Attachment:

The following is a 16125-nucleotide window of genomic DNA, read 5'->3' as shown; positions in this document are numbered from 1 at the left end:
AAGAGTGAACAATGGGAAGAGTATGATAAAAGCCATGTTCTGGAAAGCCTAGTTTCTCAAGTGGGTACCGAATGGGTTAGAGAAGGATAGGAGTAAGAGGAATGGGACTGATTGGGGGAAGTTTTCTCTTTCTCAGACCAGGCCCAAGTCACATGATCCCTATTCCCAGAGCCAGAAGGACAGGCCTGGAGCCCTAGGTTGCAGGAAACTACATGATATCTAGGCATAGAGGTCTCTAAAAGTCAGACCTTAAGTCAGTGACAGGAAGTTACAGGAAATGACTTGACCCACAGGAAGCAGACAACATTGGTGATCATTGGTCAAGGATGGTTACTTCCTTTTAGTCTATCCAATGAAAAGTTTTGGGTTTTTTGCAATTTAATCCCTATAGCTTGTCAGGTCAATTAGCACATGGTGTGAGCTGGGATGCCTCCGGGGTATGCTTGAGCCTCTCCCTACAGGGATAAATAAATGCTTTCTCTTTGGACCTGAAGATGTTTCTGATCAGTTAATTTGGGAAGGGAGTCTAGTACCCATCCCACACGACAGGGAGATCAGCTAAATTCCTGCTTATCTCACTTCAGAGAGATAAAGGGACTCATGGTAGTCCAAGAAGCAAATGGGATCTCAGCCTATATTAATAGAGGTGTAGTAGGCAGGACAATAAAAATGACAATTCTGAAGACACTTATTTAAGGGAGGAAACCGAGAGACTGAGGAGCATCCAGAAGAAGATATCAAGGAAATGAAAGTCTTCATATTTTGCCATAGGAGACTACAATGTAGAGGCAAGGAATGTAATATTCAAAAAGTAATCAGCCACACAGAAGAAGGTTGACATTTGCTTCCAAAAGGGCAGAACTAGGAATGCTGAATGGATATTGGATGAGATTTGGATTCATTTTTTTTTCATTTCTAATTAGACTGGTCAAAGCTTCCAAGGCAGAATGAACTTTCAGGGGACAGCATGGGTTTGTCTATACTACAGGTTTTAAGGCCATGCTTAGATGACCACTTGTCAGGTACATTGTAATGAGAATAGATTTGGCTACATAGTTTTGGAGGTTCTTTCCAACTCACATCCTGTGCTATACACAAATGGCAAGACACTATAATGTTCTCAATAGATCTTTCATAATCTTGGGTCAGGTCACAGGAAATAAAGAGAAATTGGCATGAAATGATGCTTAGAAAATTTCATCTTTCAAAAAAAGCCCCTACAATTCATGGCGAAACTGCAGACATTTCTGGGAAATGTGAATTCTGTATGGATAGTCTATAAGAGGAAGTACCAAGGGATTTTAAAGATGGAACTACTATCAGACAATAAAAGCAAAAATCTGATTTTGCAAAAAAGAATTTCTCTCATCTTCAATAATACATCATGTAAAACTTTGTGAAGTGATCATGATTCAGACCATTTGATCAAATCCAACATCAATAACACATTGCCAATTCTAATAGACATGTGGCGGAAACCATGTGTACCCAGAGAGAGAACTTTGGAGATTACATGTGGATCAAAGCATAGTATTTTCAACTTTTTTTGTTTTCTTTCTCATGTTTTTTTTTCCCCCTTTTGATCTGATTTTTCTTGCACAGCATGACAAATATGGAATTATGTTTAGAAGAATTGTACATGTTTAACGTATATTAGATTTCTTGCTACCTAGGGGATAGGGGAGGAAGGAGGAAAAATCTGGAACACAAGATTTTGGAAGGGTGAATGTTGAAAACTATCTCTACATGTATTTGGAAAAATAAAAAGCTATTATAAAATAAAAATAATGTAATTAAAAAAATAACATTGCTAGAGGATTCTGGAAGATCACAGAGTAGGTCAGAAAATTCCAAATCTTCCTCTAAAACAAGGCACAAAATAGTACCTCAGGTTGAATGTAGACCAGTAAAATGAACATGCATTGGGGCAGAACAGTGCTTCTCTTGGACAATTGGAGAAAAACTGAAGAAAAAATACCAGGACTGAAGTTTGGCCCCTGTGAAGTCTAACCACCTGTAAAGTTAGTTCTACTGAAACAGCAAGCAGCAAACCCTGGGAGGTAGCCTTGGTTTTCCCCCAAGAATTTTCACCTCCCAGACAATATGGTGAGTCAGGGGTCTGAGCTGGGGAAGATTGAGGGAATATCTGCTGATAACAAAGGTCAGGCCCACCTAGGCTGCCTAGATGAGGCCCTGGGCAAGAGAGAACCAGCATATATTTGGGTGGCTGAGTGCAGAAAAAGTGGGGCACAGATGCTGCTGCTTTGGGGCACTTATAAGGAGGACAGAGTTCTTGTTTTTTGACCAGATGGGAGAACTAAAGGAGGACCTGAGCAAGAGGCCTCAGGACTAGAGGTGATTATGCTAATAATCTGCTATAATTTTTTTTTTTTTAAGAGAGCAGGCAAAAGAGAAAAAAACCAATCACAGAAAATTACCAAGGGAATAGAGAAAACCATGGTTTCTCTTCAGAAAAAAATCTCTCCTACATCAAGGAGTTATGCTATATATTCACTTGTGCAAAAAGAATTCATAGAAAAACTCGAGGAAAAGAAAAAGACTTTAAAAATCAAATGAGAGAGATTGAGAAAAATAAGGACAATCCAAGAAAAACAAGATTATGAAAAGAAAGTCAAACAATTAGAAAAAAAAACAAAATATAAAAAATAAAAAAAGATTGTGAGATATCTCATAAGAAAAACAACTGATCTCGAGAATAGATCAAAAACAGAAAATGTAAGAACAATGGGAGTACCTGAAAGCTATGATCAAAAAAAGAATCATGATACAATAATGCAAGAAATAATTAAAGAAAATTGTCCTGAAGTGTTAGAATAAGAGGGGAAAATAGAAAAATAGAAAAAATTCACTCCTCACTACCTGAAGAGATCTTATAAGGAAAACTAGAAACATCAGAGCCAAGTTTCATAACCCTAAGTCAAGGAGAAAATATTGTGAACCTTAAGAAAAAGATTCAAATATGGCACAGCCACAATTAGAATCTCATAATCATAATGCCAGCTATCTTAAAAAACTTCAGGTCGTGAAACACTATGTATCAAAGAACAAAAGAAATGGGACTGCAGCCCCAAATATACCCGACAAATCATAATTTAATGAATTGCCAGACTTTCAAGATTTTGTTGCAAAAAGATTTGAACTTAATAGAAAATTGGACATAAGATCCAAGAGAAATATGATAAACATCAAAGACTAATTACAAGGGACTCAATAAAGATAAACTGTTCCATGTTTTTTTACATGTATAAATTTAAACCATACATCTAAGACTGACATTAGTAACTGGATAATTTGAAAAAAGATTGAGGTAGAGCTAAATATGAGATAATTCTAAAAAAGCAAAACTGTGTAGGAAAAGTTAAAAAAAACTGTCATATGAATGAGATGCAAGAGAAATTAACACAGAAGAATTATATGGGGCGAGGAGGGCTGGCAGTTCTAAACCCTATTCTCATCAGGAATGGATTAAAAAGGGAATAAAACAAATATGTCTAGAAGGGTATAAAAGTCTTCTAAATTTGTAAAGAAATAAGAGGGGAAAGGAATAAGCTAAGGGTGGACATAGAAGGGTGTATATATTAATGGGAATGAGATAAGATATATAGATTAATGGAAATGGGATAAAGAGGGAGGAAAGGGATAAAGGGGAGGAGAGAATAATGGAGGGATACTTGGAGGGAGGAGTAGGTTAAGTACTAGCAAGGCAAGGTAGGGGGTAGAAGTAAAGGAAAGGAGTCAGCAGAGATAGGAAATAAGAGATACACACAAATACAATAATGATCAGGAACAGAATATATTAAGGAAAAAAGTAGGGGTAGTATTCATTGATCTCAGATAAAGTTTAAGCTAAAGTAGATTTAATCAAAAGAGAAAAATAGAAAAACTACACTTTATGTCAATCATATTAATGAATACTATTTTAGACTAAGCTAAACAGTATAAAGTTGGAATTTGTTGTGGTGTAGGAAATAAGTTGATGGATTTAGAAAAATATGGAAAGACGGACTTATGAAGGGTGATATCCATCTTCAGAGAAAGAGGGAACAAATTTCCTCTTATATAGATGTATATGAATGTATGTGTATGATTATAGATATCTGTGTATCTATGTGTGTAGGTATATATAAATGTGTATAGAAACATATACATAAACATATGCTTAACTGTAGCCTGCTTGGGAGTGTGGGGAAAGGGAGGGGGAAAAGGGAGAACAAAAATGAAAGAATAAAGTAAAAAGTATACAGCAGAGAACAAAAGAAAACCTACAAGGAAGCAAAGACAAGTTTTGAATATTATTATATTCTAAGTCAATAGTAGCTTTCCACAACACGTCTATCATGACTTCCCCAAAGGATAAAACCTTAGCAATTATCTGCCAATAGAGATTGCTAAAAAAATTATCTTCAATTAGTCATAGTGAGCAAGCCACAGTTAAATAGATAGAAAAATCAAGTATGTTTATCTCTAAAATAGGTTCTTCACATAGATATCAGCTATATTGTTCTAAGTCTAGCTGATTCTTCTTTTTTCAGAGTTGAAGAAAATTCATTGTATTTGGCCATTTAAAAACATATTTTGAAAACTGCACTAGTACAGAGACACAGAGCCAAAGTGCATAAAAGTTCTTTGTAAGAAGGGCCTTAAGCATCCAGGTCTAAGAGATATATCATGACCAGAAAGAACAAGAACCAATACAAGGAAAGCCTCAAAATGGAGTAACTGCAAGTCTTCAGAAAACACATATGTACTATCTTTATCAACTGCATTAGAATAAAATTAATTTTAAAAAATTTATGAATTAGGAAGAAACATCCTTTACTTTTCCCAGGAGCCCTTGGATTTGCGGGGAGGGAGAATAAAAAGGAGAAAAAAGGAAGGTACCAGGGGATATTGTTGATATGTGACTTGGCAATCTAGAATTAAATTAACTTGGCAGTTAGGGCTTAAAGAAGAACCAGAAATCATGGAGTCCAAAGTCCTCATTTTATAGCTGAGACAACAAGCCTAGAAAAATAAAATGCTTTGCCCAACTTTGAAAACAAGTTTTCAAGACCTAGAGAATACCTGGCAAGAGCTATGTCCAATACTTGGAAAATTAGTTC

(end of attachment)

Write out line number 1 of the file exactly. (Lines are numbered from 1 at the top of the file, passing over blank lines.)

The following is a 16125-nucleotide window of genomic DNA, read 5'->3' as shown; positions in this document are numbered from 1 at the left end: